Zeppelin Ransomware Victims May Need Multiple Decryption Keys

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The US authorities have warned that victims of a ransomware-as-a-service (RaaS) family may require multiple unique decryption keys to stand a chance of getting their data back.

The US Cybersecurity and Infrastructure Security Agency (CISA) said in a new alert that the Zeppelin variant has been around since at least 2019, with ransoms ranging from several thousand dollars to $1m+.

“The FBI has observed instances where Zeppelin actors executed their malware multiple times within a victim’s network, resulting in the creation of different IDs or file extensions, for each instance of an attack,” the CISA added. “This results in the victim needing several unique decryption keys.”

Zeppelin, which is said to be derived from the Delphi-based Vega malware family, has targeted a wide range of organizations including those in the defense, education, manufacturing and technology sectors. However, its main targets have been in the healthcare and medical industries, according to CISA.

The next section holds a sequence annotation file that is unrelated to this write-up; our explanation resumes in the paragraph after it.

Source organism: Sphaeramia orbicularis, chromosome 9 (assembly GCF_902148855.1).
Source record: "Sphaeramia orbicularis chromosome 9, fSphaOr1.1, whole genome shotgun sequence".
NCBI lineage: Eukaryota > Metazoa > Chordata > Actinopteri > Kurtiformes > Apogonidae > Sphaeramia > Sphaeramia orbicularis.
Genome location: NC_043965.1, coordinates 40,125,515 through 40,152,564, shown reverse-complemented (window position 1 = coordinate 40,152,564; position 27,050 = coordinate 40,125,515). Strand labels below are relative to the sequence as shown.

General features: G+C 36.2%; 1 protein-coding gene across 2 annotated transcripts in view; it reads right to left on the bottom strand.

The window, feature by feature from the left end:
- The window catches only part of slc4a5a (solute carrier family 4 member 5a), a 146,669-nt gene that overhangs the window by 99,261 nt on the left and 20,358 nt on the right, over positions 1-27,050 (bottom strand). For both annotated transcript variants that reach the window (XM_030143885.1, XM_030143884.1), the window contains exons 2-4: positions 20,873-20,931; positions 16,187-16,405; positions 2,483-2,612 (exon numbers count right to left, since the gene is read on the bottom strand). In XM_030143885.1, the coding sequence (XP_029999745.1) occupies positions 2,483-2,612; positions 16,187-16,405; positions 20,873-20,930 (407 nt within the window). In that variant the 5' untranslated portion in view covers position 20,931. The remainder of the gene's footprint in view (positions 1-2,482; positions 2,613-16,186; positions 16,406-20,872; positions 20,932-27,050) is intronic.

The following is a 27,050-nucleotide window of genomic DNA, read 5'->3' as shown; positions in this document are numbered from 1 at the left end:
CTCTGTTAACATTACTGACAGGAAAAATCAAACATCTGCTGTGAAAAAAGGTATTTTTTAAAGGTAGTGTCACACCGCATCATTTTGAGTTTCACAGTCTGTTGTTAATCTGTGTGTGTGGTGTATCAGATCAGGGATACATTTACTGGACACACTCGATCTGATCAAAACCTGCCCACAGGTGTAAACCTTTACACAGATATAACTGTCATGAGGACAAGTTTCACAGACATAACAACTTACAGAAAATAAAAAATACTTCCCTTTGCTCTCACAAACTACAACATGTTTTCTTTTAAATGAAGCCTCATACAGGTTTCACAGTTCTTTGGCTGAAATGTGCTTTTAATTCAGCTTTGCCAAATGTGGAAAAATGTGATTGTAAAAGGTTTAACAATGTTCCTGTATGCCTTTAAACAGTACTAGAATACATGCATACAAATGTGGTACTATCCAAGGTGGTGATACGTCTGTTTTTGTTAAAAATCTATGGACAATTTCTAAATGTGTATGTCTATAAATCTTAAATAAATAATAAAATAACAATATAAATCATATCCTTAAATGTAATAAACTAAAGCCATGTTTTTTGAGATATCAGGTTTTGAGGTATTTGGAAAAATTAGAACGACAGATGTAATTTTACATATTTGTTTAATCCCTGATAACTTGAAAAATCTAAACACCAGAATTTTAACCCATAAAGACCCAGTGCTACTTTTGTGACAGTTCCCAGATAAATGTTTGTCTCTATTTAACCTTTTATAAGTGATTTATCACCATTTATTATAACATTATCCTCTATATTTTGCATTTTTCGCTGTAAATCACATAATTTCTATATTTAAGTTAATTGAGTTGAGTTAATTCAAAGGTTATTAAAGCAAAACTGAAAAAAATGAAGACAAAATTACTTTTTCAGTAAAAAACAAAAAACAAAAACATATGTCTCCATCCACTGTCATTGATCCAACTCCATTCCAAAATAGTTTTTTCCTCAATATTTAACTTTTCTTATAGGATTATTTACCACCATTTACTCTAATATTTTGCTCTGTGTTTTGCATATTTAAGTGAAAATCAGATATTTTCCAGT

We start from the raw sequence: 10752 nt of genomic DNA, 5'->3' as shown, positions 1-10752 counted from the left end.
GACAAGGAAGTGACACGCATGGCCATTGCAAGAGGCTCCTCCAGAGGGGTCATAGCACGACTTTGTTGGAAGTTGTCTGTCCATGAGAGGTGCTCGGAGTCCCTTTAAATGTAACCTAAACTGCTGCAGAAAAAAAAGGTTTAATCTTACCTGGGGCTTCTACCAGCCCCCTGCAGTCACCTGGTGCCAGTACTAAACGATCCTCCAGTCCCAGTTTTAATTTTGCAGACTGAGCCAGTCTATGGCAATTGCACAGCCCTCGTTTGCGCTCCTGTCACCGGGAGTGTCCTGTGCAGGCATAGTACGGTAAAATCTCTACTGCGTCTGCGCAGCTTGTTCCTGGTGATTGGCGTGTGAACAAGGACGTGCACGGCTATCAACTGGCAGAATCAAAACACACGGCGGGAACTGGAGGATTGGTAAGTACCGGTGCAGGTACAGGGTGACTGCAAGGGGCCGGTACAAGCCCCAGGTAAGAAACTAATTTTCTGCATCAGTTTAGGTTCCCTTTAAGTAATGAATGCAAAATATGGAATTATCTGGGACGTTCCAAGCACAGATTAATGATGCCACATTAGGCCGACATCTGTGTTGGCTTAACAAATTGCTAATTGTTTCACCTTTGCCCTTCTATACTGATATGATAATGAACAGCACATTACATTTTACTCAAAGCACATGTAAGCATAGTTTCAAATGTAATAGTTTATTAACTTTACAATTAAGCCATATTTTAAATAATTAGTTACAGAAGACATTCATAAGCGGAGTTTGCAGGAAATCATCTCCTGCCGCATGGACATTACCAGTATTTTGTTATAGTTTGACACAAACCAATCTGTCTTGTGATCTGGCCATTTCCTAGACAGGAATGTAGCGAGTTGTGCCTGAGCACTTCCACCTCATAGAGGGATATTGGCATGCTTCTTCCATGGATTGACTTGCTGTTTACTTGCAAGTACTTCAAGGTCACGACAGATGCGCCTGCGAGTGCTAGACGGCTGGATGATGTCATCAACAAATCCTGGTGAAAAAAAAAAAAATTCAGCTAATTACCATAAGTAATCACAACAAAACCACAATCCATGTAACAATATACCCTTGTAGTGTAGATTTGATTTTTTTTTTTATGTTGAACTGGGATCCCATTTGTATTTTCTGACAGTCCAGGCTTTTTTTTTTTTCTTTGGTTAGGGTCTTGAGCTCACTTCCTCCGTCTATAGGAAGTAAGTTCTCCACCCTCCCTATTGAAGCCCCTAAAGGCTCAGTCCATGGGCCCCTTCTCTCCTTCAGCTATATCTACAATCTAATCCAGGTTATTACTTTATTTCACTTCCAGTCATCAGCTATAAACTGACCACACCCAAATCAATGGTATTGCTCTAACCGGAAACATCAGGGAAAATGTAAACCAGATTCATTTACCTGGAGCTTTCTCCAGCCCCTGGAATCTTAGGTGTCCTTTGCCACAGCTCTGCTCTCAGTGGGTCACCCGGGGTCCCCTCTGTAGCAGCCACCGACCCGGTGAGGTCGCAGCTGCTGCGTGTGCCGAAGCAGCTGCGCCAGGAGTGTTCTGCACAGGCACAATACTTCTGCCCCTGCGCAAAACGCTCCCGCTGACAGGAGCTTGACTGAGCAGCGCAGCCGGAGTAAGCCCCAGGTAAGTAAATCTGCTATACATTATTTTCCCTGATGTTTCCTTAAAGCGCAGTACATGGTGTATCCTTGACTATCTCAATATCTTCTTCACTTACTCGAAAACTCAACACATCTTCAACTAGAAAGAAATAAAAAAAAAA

“Zeppelin actors gain access to victim networks via RDP exploitation, exploiting SonicWall firewall vulnerabilities and phishing campaigns,” the alert noted.

“Prior to deploying Zeppelin ransomware, actors spend one to two weeks mapping or enumerating the victim network to identify data enclaves, including cloud storage and network backups. Zeppelin actors can deploy Zeppelin ransomware as a .dll or .exe file or contained within a PowerShell loader.”

In the phishing scenario, threat actors aim to trick users into clicking on a malicious link or opening a booby-trapped attachment in order to execute malicious macros, CISA said.

Like most ransomware actors today, Zeppelin affiliates also try to exfiltrate data before deploying their final payload and leaving a ransom note.

CISA listed a long line of recommended mitigations for Zeppelin, ranging from best practice password management and multi-factor authentication to regular patching, network segmentation, disabling unused ports and maintaining offline data backups.

Organizations should also disable command-line and scripting activities and permissions, follow an access policy of least privilege, and implement time-based access for accounts set at admin level and higher, it said.

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